THE SOLID SUPPORT used in gas chromatography should, ideally, not possess adsorptive properties toward the components of the sample. But this is often not the case, and the supports commonly used for this purpose frequently interact with highly polar substances. These interactions are generally considered responsible for peak tailing during elution of the substances. To remove this undesirable property, several methods of pretreatment of the solid support have been developed. But none of these are completely effective for separating highly polar substances.
Peak tailing of free fatty acids can be reduced fairly well by using nonvolatile acidic substances, such as stearic ( I ) , phosphoric ( 2 ) , or isophthalic acid (3), as an additive to the liquid phase. This admits an interpretation that the additive deactivates the adsorptive sites on the solid support and also prevents dimerization of the fatty acids. We found that peak tailing of monomethyl terephthalate was reduced remarkably by the use of terephthalic acid as an additive to the liquid phase (Reoplex 400) coated on glass beads (4). But in this case, the amount of terephthalic acid required for the elimination of tailing was far in excess of what was expected from its solubility in the Reoplex 400. From this fact we thought that terephthalic acid would act not only as an additive but as a supporting material. This paper discusses the applicability of terephthalic acid as a nonpolar stationary support in gas chromatography and illustrates it by the analysis of polar substances. A. T. James and A. J. P. Martin, Biochem. J.,50,679 (1952). L. D. Metcalfe, Nafure, 188, 142 (1960). J. G . Nickelly, ANAL.CHEM., 36, 2244 (1964). H. Miyake, M. Mitooka, and T. Matsumoto, Research Center, Maruzen Oil Co., Kaiso-gun, Wakayama, Japan, private communication, July 1966.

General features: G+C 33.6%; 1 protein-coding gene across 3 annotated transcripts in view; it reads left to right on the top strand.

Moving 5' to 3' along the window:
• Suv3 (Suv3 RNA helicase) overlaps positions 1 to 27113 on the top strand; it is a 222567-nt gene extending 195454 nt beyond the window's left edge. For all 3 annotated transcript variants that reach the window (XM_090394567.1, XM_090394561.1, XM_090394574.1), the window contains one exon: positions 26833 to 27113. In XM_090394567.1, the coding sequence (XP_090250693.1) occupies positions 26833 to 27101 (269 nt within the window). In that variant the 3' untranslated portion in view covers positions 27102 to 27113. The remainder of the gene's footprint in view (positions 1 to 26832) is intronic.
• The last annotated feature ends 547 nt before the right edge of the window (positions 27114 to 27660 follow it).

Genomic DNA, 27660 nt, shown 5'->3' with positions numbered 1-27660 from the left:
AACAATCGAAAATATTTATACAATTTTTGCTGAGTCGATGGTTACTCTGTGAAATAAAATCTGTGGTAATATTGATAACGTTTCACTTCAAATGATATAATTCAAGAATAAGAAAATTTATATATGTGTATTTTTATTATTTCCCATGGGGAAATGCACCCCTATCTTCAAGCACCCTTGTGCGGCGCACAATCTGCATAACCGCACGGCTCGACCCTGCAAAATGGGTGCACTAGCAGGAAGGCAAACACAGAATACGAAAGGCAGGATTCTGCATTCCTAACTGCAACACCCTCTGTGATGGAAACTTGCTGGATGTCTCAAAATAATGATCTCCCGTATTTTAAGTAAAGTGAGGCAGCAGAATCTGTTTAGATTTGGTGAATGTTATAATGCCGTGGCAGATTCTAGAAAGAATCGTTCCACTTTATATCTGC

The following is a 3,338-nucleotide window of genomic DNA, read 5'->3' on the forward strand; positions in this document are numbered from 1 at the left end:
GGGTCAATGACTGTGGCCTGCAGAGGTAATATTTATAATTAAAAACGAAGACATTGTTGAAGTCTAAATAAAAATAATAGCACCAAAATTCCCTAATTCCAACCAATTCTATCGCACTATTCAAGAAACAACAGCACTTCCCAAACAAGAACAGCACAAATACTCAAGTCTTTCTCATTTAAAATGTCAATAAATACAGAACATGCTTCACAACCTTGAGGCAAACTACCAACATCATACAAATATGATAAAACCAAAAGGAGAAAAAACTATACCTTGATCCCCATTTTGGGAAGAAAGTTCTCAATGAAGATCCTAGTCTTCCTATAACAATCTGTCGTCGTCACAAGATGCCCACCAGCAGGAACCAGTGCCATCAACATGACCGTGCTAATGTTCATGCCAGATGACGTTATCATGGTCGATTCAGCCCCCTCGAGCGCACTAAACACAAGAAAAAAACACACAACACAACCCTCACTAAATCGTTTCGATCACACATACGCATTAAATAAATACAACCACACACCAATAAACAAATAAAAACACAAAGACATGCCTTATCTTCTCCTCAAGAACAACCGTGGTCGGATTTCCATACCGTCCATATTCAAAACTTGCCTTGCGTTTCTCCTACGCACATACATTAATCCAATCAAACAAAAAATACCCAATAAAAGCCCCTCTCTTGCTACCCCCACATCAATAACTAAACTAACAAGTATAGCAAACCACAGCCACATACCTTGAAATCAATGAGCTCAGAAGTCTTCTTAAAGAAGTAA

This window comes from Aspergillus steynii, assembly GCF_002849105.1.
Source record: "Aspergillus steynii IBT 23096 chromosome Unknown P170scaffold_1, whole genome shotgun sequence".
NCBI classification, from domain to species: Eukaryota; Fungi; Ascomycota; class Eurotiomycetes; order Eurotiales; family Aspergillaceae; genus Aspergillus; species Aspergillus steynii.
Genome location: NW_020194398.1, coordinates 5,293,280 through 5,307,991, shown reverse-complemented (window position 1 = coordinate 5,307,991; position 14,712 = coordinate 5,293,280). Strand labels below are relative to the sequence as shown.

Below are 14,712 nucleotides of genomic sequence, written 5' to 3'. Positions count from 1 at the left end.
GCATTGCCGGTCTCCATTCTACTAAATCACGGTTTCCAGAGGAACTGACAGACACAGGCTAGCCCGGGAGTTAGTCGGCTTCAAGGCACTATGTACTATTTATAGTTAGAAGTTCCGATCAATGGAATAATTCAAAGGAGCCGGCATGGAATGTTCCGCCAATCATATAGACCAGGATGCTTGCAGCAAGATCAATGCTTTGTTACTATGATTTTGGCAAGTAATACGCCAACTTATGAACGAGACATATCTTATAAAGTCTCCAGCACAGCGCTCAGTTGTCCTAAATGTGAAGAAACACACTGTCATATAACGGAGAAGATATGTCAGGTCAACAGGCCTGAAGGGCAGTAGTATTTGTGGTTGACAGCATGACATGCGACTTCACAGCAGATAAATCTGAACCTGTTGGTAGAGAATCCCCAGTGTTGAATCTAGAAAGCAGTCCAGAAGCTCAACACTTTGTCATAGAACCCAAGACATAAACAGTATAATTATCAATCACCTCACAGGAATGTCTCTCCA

(1) (2) (3) (4)
VOL 40, NO, 1, JANUARY 1968